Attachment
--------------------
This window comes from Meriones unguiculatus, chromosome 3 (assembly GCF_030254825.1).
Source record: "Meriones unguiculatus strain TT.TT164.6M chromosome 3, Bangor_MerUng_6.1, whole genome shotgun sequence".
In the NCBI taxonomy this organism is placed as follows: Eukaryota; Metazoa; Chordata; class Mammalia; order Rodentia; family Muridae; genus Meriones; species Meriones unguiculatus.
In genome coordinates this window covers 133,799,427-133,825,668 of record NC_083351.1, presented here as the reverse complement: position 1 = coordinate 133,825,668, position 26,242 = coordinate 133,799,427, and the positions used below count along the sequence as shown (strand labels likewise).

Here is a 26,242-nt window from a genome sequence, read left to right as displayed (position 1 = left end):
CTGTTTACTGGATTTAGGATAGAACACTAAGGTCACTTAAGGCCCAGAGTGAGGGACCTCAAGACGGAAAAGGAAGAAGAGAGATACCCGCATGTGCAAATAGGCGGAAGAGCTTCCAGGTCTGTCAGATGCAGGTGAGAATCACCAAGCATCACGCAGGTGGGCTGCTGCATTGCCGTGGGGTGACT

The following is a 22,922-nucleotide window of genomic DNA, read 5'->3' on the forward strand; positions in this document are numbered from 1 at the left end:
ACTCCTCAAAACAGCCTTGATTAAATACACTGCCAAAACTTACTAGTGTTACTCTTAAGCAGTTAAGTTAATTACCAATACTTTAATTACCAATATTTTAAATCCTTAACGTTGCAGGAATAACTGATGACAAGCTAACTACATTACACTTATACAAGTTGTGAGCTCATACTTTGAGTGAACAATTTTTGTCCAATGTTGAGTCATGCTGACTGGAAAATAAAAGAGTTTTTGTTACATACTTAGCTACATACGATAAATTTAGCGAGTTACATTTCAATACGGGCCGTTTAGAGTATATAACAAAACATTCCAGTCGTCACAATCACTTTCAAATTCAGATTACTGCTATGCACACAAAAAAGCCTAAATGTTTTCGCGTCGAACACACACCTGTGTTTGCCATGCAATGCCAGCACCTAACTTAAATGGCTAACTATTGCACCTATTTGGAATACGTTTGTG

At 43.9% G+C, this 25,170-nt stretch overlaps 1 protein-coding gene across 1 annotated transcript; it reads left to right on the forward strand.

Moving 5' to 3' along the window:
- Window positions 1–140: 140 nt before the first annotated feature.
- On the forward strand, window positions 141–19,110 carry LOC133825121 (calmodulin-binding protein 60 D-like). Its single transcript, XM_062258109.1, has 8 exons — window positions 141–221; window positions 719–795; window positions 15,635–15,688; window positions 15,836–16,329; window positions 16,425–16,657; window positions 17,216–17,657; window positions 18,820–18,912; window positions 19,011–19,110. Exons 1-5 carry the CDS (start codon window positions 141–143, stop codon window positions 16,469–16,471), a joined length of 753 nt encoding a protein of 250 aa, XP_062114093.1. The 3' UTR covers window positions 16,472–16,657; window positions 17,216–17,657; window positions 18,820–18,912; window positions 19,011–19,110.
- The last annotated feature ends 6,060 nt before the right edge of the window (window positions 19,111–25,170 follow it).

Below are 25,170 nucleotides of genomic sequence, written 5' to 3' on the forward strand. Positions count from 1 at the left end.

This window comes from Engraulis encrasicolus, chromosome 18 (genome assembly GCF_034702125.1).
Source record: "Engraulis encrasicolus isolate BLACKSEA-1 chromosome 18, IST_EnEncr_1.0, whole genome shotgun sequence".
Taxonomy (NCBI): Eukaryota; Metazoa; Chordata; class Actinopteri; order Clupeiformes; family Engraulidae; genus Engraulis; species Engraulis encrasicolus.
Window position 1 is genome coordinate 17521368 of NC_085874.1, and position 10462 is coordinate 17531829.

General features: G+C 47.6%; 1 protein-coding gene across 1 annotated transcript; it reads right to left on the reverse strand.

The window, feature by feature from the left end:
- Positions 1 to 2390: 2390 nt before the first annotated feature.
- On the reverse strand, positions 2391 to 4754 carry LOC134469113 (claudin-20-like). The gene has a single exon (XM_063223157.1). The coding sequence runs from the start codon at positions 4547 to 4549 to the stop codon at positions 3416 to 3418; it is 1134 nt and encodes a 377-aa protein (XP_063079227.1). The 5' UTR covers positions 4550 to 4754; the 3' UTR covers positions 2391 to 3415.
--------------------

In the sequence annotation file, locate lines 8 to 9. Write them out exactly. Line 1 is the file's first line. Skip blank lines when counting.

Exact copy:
ACTCCTCAAAACAGCCTTGATTAAATACACTGCCAAAACTTACTAGTGTTACTCTTAAGCAGTTAAGTTAATTACCAATACTTTAATTACCAATATTTTAAATCCTTAACGTTGCAGGAATAACTGATGACAAGCTAACTACATTACACTTATACAAGTTGTGAGCTCATACTTTGAGTGAACAATTTTTGTCCAATGTTGAGTCATGCTGACTGGAAAATAAAAGAGTTTTTGTTACATACTTAGCTACATACGATAAATTTAGCGAGTTACATTTCAATACGGGCCGTTTAGAGTATATAACAAAACATTCCAGTCGTCACAATCACTTTCAAATTCAGATTACTGCTATGCACACAAAAAAGCCTAAATGTTTTCGCGTCGAACACACACCTGTGTTTGCCATGCAATGCCAGCACCTAACTTAAATGGCTAACTATTGCACCTATTTGGAATACGTTTGTG

At 43.9% G+C, this 25,170-nt stretch overlaps 1 protein-coding gene across 1 annotated transcript; it reads left to right on the forward strand.